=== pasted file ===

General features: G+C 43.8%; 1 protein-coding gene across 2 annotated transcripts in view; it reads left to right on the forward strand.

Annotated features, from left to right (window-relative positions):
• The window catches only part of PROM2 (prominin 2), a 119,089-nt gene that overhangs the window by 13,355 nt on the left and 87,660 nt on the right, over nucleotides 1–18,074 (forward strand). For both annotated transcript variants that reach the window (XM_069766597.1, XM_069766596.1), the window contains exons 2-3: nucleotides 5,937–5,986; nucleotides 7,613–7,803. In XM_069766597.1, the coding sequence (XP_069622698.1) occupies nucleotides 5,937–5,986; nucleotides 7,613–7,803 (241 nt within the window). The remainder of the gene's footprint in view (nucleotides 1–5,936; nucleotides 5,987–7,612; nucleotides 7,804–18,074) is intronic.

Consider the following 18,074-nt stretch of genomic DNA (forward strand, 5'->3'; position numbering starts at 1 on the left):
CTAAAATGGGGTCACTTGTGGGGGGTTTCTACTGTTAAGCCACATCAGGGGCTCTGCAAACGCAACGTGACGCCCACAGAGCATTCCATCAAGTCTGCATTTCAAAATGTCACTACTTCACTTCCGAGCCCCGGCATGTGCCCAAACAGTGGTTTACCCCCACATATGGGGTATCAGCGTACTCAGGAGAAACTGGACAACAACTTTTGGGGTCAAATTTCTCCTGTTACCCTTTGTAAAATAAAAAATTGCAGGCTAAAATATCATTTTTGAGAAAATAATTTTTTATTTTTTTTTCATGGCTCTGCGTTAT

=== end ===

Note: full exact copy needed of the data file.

General features: G+C 43.8%; 1 protein-coding gene across 2 annotated transcripts in view; it reads left to right on the forward strand.

Annotated features, from left to right (window-relative positions):
• The window catches only part of PROM2 (prominin 2), a 119,089-nt gene that overhangs the window by 13,355 nt on the left and 87,660 nt on the right, over nucleotides 1–18,074 (forward strand). For both annotated transcript variants that reach the window (XM_069766597.1, XM_069766596.1), the window contains exons 2-3: nucleotides 5,937–5,986; nucleotides 7,613–7,803. In XM_069766597.1, the coding sequence (XP_069622698.1) occupies nucleotides 5,937–5,986; nucleotides 7,613–7,803 (241 nt within the window). The remainder of the gene's footprint in view (nucleotides 1–5,936; nucleotides 5,987–7,612; nucleotides 7,804–18,074) is intronic.

Consider the following 18,074-nt stretch of genomic DNA (forward strand, 5'->3'; position numbering starts at 1 on the left):
CTAAAATGGGGTCACTTGTGGGGGGTTTCTACTGTTAAGCCACATCAGGGGCTCTGCAAACGCAACGTGACGCCCACAGAGCATTCCATCAAGTCTGCATTTCAAAATGTCACTACTTCACTTCCGAGCCCCGGCATGTGCCCAAACAGTGGTTTACCCCCACATATGGGGTATCAGCGTACTCAGGAGAAACTGGACAACAACTTTTGGGGTCAAATTTCTCCTGTTACCCTTTGTAAAATAAAAAATTGCAGGCTAAAATATCATTTTTGAGAAAATAATTTTTTATTTTTTTTTCATGGCTCTGCGTTAT